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2005-06-28 10:55:00
US Office Almaty
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						UNCLAS  ALMATY 002407 




E.O. 12958: N/A

1. (SBU) Summary: On June 27, Prime Minister Akhmetov
announced last-minute plans for the GOK to purchase Almaty
Power Consolidated (APK) after a disputed bankruptcy
auction, scheduled for the same day, was cancelled for
unspecified reasons. A leading opposition figure, later
joined by deputies and the pro-presidential ASAR party,
warned of asset stripping, and called on authorities to
delay the sale. New York-based Access Industries, which
intended to participate in the APK auction, charged that a
leading bank short-circuited its bid by refusing to initial
an already agreed upon loan guarantee. End Summary.


2. (SBU) Prime Minster Daniyal Akhmetov announced on June 27
that the GOK would purchase debt-ridden Almaty Power
Consolidated (APK) and related assets after a foreclosure
auction, scheduled on the same day, fell through for
unspecified reasons. Creditor Halyk Bank sought to recover
outstanding loans made to Almaty City Authorities (Akimat),
the owner of APK. Halyk set a starting price of 8 billion
tenge, around $60 million, for assets that include two
hydroelectric stations, three combined power/heating plants,
Almaty's electric distribution system, and two of Almaty's
major, if unrenovated hotels, the "Almaty" and the
"Kazakhstan." The Akimat reportedly collateralized the
hotels against loans to APK. Timur Kulibayev, presidential
son-in-law and vice-president of state oil producer
KazMunaiGas (KMG), is reported to have a controlling
interest in Halyk Bank. Aleksandr Pavlov, the present boss
of OTAN, the President's political party, is Halyk's

3. (U) Akhmetov justified the purchase by the need to
prepare APK for the upcoming heating season. [Note: Access
told us that the district heating system was not included in
the auction, and that the city intended to continue to run
it. End Note] Akhmetov's announcement contradicts a June
23rd statement by Almaty mayor and former head of the
Presidential Administration Imangali Tasmagambetov. He said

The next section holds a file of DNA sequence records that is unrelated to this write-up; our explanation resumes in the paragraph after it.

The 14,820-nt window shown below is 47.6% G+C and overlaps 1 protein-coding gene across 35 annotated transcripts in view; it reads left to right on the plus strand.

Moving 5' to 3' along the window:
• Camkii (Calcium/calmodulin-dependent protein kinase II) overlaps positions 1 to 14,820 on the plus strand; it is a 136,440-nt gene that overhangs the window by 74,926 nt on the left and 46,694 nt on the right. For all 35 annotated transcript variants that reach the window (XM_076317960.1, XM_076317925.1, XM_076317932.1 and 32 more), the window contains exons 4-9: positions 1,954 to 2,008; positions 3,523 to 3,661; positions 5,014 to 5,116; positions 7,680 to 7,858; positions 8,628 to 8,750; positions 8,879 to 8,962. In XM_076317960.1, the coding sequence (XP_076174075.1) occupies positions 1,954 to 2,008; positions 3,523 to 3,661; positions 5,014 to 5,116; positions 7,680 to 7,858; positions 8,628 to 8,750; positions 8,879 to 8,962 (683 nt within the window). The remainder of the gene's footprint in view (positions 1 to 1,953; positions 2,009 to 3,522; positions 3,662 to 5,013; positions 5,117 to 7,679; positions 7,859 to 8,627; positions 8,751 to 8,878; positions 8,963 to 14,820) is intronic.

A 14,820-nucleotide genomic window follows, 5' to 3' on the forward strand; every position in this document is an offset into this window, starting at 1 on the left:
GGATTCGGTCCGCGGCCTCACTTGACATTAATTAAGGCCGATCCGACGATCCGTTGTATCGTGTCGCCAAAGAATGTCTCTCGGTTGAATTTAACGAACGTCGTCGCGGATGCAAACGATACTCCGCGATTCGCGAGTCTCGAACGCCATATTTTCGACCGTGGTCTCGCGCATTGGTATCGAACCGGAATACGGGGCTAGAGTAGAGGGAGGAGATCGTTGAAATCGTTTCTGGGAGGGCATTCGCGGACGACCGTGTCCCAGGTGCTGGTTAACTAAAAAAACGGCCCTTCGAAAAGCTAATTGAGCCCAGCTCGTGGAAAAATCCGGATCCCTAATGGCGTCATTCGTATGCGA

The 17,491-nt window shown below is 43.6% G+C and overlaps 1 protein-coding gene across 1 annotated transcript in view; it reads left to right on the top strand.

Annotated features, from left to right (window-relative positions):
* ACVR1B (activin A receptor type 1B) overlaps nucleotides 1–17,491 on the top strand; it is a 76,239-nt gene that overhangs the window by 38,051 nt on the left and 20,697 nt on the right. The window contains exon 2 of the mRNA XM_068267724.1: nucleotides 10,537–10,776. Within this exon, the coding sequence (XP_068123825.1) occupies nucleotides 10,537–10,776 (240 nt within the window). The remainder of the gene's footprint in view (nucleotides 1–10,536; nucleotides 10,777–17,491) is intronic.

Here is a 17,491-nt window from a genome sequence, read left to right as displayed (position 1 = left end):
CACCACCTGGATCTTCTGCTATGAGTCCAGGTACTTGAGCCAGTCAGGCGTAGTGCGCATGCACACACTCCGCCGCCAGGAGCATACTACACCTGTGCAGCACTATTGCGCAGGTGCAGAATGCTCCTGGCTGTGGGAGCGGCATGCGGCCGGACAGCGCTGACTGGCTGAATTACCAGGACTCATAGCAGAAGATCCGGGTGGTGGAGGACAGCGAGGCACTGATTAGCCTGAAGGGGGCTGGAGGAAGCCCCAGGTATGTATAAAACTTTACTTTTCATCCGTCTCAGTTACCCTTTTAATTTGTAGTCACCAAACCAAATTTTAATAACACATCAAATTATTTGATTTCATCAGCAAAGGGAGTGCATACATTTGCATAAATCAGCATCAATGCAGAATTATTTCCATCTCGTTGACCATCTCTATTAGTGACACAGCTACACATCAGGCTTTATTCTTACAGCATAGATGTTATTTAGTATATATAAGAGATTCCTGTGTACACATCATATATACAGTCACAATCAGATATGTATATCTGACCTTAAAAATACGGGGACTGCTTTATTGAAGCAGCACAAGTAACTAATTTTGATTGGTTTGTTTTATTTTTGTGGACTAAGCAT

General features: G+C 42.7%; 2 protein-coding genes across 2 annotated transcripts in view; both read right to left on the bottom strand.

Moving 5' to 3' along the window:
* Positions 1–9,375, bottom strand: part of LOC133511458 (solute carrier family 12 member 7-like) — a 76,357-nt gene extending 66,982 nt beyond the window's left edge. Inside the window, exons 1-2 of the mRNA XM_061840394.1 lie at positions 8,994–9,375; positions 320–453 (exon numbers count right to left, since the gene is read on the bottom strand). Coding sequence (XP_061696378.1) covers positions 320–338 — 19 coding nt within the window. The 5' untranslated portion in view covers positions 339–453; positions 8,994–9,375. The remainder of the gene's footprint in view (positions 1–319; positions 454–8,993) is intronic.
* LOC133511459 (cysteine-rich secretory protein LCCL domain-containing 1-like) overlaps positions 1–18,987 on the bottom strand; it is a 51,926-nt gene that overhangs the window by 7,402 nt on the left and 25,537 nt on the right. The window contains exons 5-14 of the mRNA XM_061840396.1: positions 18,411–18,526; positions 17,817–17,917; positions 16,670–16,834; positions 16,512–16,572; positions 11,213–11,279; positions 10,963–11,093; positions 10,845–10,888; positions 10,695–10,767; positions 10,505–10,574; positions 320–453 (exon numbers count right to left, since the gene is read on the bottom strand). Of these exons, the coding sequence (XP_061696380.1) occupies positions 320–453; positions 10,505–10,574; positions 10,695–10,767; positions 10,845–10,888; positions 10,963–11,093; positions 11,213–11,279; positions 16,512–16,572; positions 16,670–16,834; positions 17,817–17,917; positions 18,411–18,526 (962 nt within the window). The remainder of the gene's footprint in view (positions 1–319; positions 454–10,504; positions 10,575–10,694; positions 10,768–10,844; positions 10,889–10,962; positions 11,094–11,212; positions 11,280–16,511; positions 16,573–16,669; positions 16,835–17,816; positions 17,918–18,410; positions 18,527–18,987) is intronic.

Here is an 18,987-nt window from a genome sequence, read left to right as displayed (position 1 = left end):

the city would not intervene to save APK, burdened under
debts of $150 million and poorly run. Moreover, the Ministry
of Finance had also announced that the GOK could not
intervene since it could not put a financing package
together in time.

4. (U) State-owned KazTransGas, the KMG subsidiary that runs
the natural gas pipeline infrastructure, will buy APK for
the starting price of $60 million. State authorities did
not announce a concrete plan to turn around the ailing
enterprise, though they intend to sell-off the two hotels.


5. (SBU) Opposition figure Oraz Zhandosov, a former deputy

prime minister and Central Bank chair, told us that APK and
related assets are worth at least $600 million dollars.
[Note: One Western company we spoke with said that the
Kapchagay hydropower plant alone was worth at least $300
million. Access Industries, however, believed that the
entire package as constituted was not worth much more than
the $60 million starting price, given APK's operating losses
and investment needs, and the fact that the GOK currently
requires all Kapchagay power go to APK at controlled, highly
subsidized prices. End Note] Zhanzdosov charges that
former Almaty Akim Viktor Khrapunov, who was transferred to
Eastern Kazakhstan oblast in December 2004, colluded to
bankrupt APK, and then strip its assets. The pro-
presidential Asar party, along with about half of the
deputies in the lower house of parliament, called on the
government to intervene in the APK auction as well.

6. (SBU) Zhandosov opined that government officials would
collude to limit access to the auction cancelled today by
ensuring that no "unfavored party" had the legally required
line of credit from one of two major banks here, TuranAlem
and Kazkommertzbank. This, he charged, would ensure that an
insider could get the assets for $60 million.


7. (SBU) Access Industries, a U.S. company that is a coal
operator and power producer here, told the Ambassador in a
June 23rd meeting that it would participate in the auction,
and sought advice, given the politically-charged environment
around APK. Company officials pledged not to "flip the
assets," and hoped to use the synergy of their coal supply,

combined with a tariff increase, to turn around APK. They
saw a far less rosy balance sheet than Zhandosov, with APK
debt equaling revenue, run-down facilities, and ridiculously
low tariffs. Ambassador Ordway pledged embassy support